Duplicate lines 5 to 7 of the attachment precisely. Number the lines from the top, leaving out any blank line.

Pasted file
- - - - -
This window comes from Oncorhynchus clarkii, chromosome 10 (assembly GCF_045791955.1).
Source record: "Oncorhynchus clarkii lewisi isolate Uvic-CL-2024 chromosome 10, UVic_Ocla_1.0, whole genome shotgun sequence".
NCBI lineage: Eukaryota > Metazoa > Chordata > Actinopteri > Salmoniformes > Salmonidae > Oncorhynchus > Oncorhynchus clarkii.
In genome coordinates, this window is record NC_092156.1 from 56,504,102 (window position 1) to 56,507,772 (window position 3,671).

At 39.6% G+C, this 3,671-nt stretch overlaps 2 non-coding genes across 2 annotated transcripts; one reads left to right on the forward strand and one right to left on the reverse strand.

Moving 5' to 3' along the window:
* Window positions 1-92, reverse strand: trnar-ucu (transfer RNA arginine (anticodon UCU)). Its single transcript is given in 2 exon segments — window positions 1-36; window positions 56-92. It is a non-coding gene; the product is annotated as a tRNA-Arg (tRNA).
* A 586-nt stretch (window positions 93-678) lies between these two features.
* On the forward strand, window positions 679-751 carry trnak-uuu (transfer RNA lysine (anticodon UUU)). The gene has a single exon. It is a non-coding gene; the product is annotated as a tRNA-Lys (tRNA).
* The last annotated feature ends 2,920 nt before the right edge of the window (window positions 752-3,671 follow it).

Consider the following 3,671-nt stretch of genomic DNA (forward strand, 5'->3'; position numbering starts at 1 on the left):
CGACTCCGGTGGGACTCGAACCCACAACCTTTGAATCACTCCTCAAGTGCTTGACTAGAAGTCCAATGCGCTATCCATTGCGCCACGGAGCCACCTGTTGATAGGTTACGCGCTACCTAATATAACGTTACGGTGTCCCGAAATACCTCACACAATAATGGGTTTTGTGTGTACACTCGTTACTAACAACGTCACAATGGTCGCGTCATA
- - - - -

At 39.6% G+C, this 3,671-nt stretch overlaps 2 non-coding genes across 2 annotated transcripts; one reads left to right on the forward strand and one right to left on the reverse strand.

Moving 5' to 3' along the window:
* Window positions 1-92, reverse strand: trnar-ucu (transfer RNA arginine (anticodon UCU)). Its single transcript is given in 2 exon segments — window positions 1-36; window positions 56-92. It is a non-coding gene; the product is annotated as a tRNA-Arg (tRNA).